[Coral-List] Two coral sessions during the 2009 ASLO Meeting in Nice, France (Jan 2009)

Cornelia Maier connymaier at yahoo.de
Wed Jul 23 04:09:08 EDT 2008

Two coral sessions are being convened during the 2009 ASLO Aquatic Sciences Meeting, in Nice, France from Jan 25-30: 

1)	Coral reefs and coral communities in a changing environment 
2)	Environmental factors and mechanisms leading to coral bleaching

Abstracts will be due by 3 October 2008. For questions, please directly contact the respective session convenors. We look forward to your contributions and meeting you in Nice in January 2009!

1) Coral reefs and coral communities in a changing environment.

Conveners: Conny Maier: maier at obs-vlfr.fr; Bernhard Riegl: rieglb at nova.edu, Justin B. Ries: jries at whoi.edu, Christian Wild: c.wild at lrz.uni-muenchen.de

Anthropogenic changes in the chemistry and temperature of seawater constitute a major threat to the survival of tropical, temperate and cold-water coral reefs and coral communities. CO2-induced ocean acidification and warming along with terrestrial runoff and pollution negatively affect health, growth and calcification of corals. However, the extent to which these indirect and direct anthropogenic stresses will interact and impact corals and coral-based ecosystems is not well understood. The differential responses of distinct coral ecotypes and other carbonate accreting or eroding reef organisms need better study. Also, little is known how function and diversity of coral-associated fauna, flora and microbes will be affected by environmental change. Scleractinian corals follow common principles and mechanisms with regards to ecological functioning and framework building. Nevertheless, individual species have adapted to a wide range of latitudes and depths
 via distinct morphologies, calcification rates, physiologies, and symbioses. Such differences may bring about and explain variable responses to environmental change. We therefore wish to approach the topic on a broad basis, across both the ecosystem and the individual, to better understand what controls changes and phase shifts in coral communities. We encourage contributions from multiple disciplines, particularly those incorporating ecological, physiological, microbiological, geochemical, sedimentological, palaeontological, and palaeo-proxy perspectives.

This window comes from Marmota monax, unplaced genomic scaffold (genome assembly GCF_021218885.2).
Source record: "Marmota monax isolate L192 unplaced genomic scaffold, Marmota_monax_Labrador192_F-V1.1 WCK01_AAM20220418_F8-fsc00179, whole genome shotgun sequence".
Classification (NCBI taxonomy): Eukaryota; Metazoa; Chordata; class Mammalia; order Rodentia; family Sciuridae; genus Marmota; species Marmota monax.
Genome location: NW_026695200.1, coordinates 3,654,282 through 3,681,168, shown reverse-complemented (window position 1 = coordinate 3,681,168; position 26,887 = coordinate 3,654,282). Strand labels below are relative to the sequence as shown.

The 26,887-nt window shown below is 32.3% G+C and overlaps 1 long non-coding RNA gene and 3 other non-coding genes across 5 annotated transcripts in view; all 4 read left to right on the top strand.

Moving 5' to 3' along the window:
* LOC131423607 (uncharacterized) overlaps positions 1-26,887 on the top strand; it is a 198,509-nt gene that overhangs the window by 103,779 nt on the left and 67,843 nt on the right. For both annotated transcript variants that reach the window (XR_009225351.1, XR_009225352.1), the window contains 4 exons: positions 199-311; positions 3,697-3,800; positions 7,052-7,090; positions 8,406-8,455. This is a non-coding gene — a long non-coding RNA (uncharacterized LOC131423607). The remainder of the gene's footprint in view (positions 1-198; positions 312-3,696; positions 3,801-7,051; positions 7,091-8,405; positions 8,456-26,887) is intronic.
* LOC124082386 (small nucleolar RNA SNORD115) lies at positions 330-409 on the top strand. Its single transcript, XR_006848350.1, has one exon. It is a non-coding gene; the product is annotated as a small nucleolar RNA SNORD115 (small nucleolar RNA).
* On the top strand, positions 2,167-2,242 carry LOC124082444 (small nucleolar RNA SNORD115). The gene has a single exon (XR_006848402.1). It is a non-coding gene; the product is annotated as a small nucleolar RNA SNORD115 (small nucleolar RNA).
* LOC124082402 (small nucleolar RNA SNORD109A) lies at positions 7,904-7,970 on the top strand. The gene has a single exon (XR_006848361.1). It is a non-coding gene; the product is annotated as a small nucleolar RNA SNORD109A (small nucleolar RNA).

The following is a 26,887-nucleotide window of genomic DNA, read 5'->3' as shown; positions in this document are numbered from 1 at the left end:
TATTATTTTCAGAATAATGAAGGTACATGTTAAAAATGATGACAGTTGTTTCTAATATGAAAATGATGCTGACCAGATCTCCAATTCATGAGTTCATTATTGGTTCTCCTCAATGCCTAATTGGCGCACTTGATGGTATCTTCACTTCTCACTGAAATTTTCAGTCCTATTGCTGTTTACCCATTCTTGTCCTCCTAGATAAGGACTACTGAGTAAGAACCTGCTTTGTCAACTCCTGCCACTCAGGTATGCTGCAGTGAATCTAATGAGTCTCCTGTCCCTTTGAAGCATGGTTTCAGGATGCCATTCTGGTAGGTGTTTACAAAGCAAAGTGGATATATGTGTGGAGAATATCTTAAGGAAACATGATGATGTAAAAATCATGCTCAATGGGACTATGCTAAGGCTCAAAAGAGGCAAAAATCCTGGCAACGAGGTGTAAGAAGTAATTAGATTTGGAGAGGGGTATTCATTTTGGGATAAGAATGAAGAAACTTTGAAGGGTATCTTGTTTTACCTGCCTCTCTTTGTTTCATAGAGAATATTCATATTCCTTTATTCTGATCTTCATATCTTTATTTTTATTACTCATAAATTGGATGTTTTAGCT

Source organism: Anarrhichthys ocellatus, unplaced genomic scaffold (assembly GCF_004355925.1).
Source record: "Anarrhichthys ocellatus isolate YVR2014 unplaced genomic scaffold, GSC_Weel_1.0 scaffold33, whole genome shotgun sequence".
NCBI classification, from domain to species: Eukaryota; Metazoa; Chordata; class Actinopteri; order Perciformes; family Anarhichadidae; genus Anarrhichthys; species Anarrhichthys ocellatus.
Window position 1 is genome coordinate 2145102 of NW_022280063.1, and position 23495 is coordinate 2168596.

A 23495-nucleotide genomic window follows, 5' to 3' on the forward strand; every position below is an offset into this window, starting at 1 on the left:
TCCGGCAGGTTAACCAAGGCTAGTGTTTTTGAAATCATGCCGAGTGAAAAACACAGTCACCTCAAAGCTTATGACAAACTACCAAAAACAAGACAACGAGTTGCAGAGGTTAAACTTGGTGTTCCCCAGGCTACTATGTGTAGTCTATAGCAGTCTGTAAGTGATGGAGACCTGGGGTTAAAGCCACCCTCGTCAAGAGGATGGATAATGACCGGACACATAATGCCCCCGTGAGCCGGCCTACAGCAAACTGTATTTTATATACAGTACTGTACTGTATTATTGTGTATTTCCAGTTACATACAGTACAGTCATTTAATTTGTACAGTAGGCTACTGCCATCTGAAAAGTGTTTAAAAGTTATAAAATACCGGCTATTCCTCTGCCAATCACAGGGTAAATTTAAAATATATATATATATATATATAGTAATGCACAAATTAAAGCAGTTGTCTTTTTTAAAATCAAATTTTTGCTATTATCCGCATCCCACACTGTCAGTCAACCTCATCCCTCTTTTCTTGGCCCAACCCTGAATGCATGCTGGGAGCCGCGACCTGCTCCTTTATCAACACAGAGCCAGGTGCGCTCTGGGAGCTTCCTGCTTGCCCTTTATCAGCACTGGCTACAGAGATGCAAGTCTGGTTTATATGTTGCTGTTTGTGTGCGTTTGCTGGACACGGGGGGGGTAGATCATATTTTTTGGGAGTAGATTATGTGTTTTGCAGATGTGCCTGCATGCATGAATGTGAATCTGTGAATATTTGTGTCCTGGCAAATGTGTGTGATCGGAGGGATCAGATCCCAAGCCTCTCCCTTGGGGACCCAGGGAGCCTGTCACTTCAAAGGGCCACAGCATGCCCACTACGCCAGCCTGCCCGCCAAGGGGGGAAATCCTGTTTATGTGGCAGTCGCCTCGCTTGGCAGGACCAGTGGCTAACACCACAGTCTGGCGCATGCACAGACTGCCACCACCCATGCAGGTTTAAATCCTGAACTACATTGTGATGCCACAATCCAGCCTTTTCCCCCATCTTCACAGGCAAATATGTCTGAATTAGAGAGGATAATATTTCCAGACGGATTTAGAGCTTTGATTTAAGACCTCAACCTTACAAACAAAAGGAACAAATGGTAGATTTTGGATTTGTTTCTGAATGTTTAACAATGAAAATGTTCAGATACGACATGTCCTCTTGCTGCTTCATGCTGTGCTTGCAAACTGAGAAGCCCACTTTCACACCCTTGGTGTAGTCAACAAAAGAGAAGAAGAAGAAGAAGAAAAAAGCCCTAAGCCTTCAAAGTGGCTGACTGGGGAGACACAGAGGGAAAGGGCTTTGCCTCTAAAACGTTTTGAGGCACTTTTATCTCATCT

2) Environmental Factors and Mechanisms Leading to Coral Bleaching 

Convenors: J. Malcolm Shick: shick at maine.edu, Mark L. Wells: mlwells at maine.edu, Charles G. Trick: trick at uwo.ca, and Walter C. Dunlap: wdunlap at aims.gov.au 

The extent of coral bleaching is increasing worldwide. Although the specific causes of bleaching are unclear, they often are attributed broadly to global climate change.  Indeed there are demonstrated linkages between bleaching and the combined effect of elevated temperature and bright sunlight, but details of this linkage are not definitive.  Spatial patterns of unbleached corals within otherwise bleached reef systems indicate that other synergistic factors are essential for bleaching to occur. These synergistic considerations include biological factors (e.g., zooxanthella diversity) and conceivably also physical or chemical processes.  But while there is a considerable literature describing laboratory and field studies on bleaching relationships in the context of the physiology and community structure of corals and their symbiotic zooxanthellae, there has been less emphasis on how physical and chemical oceanographic processes might exacerbate coral
 bleaching.  This session aims both to highlight the diversity of biological, physical and chemical mechanisms associated with coral bleaching and to encourage discussion of additional environmental and oceanographic changes that contribute to coral bleaching.

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